Buddha Eden Garden
Larger than life!
While on a road trip visiting Óbidos, Portugal and the surrounding areas, Paul and I decided to visit the Buddha Eden Garden, where practically everything there is larger than life.
Categorized as “wine tourism” the garden is located on the Quinta dos Loridos wine estate, about a 15-minute drive from Óbidos in Bombarral. The Quinta is part of the Bacalhôa Group, a wine conglomerate represented in 7 of the most important Portuguese wine regions including Alentejo, Setúbal Peninsula, Bairrada, Beiras, Dão, and Douro. Their overall theme is “Art, Wine and Passion.”
is was no object.
The Buddha Eden Garden concept, which opened in stages starting in 2006, is the brainchild of José (Joe) Manuel Rodrigues Berardo, a Portuguese businessman, investor, and art collector. In 2010 it was estimated that Berardo had a net worth of €598 million making him one of Portugal’s wealthiest people. His businesses included tobacco, hotels, telecommunications, banking, and wine.
During the Portuguese financial crisis (2010-2014) the Portuguese Republic finances and banking system collapsed and Berardo was accused of being involved in questionable bank loans and other legal wrongdoings. This resulted in the seizure of his bank accounts and company assets. His legal issues continue to the present day.
Despite his business problems, Berardo is still considered to be one of the top art collectors in Portugal. His interest in art started at an early age with stamp and postcard collecting and progressed to modern and contemporary art including Chinese porcelain and art deco. An art museum in his name located in Belem, houses an extensive collection of modern art from famous artists such as Pablo Picasso, Andy Warhol, Max Ernst, and Joan Miró. Special exhibits such as The Last Folio, are often featured at this museum.
Destruction by the Taliban.
When the Taliban ordered the destruction in Afghanistan of the Buddhas of Bamiyan, wiping out centuries of Gandharan art, Berardo was so incensed by this decree that he soon began replicating the statues that were destroyed and had hundreds of statues recreated to be displayed in Portugal on land next to Quinta dos Loridos. Over 6,000 tons of granite and marble were used to construct these statues.
Garden of peace and tranquility.
The garden encompasses over 35 hectares (86 acres) of land and is Europe’s largest Asian garden and the continent’s largest collection of Buddha statues. The intention of the garden is to be a place of meditation, tranquility and peacefulness and has no correlation to any specific religious beliefs. Here a visitor will see small and giant Buddhas, terracotta warriors, man-made lakes, pagodas, a koi fishpond, cork trees, metal art, and lush vegetation and exotic plants – all strategically placed throughout the property.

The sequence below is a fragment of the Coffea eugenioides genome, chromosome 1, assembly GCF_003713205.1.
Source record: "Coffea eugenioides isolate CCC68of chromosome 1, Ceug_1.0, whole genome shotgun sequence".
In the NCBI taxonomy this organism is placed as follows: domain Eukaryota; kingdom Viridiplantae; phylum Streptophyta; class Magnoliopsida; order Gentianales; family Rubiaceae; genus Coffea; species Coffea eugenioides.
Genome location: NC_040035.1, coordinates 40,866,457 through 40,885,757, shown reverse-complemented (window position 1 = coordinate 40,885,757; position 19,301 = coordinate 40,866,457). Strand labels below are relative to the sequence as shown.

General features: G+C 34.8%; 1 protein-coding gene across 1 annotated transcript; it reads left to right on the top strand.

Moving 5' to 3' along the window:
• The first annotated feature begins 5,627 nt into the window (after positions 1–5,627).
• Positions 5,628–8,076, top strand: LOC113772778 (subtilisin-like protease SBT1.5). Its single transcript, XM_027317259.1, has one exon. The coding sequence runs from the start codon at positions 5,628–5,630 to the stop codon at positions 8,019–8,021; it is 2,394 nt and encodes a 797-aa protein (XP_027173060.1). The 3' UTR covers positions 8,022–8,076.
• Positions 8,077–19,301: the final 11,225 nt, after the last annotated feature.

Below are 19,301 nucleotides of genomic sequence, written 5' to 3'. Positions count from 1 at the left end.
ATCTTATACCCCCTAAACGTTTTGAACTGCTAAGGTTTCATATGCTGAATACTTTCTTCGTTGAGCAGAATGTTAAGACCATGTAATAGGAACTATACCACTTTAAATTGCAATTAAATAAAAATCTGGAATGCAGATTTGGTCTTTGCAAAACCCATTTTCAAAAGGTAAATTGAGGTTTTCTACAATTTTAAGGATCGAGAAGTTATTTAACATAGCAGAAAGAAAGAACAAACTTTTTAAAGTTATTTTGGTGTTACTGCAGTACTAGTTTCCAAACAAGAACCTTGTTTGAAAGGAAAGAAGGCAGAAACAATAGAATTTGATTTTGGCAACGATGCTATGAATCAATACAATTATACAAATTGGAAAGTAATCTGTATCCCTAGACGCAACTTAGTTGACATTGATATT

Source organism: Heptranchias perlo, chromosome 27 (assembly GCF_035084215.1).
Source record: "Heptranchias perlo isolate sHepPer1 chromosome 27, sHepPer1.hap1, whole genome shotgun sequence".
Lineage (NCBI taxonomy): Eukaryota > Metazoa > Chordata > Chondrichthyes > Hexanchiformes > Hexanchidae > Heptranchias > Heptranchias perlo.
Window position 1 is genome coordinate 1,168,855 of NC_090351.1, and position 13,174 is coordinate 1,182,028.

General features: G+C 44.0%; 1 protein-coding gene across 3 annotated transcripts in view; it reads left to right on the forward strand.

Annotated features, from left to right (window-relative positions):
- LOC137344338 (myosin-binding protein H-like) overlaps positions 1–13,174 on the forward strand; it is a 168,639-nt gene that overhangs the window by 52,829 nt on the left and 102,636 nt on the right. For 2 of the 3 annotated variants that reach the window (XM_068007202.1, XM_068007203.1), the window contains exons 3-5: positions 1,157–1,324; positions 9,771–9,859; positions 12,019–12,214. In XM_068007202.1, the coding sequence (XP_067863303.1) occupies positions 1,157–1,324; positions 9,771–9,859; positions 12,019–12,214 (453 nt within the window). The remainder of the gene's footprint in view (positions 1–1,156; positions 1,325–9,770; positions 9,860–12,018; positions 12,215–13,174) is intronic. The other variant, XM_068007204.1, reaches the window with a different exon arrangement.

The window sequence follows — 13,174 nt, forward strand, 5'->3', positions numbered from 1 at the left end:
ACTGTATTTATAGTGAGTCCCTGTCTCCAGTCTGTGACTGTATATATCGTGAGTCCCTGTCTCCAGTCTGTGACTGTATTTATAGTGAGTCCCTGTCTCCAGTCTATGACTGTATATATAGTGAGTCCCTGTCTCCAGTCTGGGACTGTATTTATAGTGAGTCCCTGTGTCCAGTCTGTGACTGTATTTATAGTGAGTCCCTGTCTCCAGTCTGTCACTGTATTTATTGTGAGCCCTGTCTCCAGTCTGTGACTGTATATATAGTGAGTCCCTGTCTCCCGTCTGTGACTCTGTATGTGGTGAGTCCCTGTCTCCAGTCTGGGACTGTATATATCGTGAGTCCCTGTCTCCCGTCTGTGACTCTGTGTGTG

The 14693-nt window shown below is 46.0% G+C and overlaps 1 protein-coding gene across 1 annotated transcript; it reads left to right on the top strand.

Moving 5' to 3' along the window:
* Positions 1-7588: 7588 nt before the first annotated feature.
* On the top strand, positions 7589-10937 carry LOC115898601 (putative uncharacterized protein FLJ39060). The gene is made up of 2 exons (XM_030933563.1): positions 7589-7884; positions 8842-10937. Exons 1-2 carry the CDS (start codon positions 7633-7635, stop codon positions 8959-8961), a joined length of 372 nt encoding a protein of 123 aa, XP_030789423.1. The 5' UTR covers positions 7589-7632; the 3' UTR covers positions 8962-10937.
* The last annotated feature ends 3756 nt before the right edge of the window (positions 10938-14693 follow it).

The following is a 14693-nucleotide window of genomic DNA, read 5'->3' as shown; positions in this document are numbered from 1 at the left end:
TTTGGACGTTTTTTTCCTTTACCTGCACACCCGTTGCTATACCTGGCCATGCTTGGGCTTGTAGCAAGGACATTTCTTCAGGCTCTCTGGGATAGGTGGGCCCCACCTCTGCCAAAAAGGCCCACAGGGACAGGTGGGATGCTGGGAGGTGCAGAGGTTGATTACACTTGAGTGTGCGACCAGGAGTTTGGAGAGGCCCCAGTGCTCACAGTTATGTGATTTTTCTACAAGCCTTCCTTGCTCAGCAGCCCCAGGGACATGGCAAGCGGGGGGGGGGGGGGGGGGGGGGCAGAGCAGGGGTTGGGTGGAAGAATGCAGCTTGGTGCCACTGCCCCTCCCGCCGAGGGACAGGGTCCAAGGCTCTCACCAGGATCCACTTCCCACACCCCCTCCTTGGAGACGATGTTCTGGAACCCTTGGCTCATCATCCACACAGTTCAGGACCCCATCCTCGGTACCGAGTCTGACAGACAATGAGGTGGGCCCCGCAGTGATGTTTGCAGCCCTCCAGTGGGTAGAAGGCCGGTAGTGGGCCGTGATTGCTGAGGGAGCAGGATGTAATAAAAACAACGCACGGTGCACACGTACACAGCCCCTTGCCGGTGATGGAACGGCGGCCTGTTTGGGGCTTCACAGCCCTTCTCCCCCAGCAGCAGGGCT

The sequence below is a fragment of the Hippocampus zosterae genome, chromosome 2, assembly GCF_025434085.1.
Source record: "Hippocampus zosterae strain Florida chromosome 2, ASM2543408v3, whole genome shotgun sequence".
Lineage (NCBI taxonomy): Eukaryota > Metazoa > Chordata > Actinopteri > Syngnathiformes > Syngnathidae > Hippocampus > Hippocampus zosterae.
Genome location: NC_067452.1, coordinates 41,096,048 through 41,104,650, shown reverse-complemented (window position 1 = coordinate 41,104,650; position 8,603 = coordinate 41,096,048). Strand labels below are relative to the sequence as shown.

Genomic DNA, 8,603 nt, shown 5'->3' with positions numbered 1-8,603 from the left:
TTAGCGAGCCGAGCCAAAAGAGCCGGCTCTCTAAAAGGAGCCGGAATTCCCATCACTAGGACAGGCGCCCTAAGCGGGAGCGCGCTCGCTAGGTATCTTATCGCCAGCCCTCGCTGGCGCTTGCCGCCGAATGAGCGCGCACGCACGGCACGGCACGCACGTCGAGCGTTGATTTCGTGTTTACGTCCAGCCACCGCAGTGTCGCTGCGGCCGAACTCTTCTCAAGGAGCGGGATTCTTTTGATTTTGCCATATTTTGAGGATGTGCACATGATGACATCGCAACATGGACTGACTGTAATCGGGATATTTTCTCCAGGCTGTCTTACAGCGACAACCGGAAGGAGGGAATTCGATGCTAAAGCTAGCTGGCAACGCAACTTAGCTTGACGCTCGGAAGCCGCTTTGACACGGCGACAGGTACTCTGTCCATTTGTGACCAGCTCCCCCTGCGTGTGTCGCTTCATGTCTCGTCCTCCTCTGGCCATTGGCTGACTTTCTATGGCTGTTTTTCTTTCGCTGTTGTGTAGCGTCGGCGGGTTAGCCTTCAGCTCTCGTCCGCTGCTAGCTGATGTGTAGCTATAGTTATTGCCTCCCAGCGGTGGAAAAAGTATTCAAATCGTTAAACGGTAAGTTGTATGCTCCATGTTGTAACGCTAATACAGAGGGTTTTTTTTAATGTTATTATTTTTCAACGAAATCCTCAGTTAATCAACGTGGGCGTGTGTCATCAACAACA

Perhaps the most impressive and popular area is the Staircase of the Golden Buddhas. Located in the center of the garden, not far from the pagoda-like entrance, is a tribute to the Buddhas of Bamiyan that were destroyed by the Taliban. A staircase leads to the central figure of the display – the Reclining Buddha, symbolizing the end of a Buddha’s life on earth. Scattered around this iconic symbol are 8 other Buddhas all in gold, granite and marble.
Other parts of the garden include a Japanese-style lake with dragon sculptures rising out of the water as well as 600 hand-painted terracotta soldiers – copies of the terracotta army that was buried in China over 2,000 years ago and rediscovered by Chinese farmers in the 1970’s.
A Contemporary Art Garden with work from many international artists changes periodically and displays art in a natural setting. The African Sculpture Garden displays over 200 pieces of art by different African countries. Throughout the garden, there are peaceful spots for quiet contemplation or inspiration.
A little bit touristy.
Sure. It’s a little bit touristy. But it’s also fascinating to see some of these larger-than-life Buddhas up close. If you’re into art, this is a great place to see some interesting works. If you’re just interested in striking a pose next to a giant laughing Buddha, there will be plenty of photo ops here.
And if you’re not up to walking along all 86 acres of the garden, there’s a little train that will drop off and pick up at different spots along the way (for an extra fee).
If you visit:
Free parking lot at the door to the garden.
There is admission charged to tour the gardens. For an extra charge, you can take a train that picks up and drops passengers off at various points in the garden. Check the website for current admission prices and hours.
Picnics are not allowed in the garden. A restaurant and snack bar are on the premises.
A wine shop selling Bacalhôa wines is on the premises at the entrance to the garden.
Well-behaved dogs on a leash with identification tags are allowed. No other types of pets are allowed.
Wheelchairs and strollers are allowed in the garden. No other vehicles are allowed.
Allow 3 hours to see the entire garden if you’re walking.
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Until next time…